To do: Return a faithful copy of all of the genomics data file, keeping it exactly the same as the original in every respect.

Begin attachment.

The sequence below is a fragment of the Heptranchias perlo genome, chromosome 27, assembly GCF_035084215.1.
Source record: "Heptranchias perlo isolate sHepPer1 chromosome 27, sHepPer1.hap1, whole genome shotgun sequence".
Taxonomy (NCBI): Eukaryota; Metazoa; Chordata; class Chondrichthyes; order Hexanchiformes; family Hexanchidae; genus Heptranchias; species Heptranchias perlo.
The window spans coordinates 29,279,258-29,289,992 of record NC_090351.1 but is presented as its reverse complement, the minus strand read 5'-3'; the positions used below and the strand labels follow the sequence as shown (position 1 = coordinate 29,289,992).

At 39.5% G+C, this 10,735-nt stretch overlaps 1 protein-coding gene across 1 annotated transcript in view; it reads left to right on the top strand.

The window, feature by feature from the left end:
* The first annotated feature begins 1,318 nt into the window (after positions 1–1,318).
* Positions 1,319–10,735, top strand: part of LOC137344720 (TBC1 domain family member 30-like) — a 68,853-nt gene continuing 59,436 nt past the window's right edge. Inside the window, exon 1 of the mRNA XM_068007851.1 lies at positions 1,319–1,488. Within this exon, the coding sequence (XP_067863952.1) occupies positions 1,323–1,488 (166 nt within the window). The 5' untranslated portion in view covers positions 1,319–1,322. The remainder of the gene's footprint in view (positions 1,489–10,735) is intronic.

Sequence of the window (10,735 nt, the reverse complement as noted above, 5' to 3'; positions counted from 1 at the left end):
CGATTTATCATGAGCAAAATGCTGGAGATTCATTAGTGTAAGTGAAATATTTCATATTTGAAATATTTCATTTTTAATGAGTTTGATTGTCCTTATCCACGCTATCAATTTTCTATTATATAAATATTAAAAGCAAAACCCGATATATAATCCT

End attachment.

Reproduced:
The sequence below is a fragment of the Heptranchias perlo genome, chromosome 27, assembly GCF_035084215.1.
Source record: "Heptranchias perlo isolate sHepPer1 chromosome 27, sHepPer1.hap1, whole genome shotgun sequence".
Taxonomy (NCBI): Eukaryota; Metazoa; Chordata; class Chondrichthyes; order Hexanchiformes; family Hexanchidae; genus Heptranchias; species Heptranchias perlo.
The window spans coordinates 29,279,258-29,289,992 of record NC_090351.1 but is presented as its reverse complement, the minus strand read 5'-3'; the positions used below and the strand labels follow the sequence as shown (position 1 = coordinate 29,289,992).

At 39.5% G+C, this 10,735-nt stretch overlaps 1 protein-coding gene across 1 annotated transcript in view; it reads left to right on the top strand.

The window, feature by feature from the left end:
* The first annotated feature begins 1,318 nt into the window (after positions 1–1,318).
* Positions 1,319–10,735, top strand: part of LOC137344720 (TBC1 domain family member 30-like) — a 68,853-nt gene continuing 59,436 nt past the window's right edge. Inside the window, exon 1 of the mRNA XM_068007851.1 lies at positions 1,319–1,488. Within this exon, the coding sequence (XP_067863952.1) occupies positions 1,323–1,488 (166 nt within the window). The 5' untranslated portion in view covers positions 1,319–1,322. The remainder of the gene's footprint in view (positions 1,489–10,735) is intronic.

Sequence of the window (10,735 nt, the reverse complement as noted above, 5' to 3'; positions counted from 1 at the left end):
CGATTTATCATGAGCAAAATGCTGGAGATTCATTAGTGTAAGTGAAATATTTCATATTTGAAATATTTCATTTTTAATGAGTTTGATTGTCCTTATCCACGCTATCAATTTTCTATTATATAAATATTAAAAGCAAAACCCGATATATAATCCT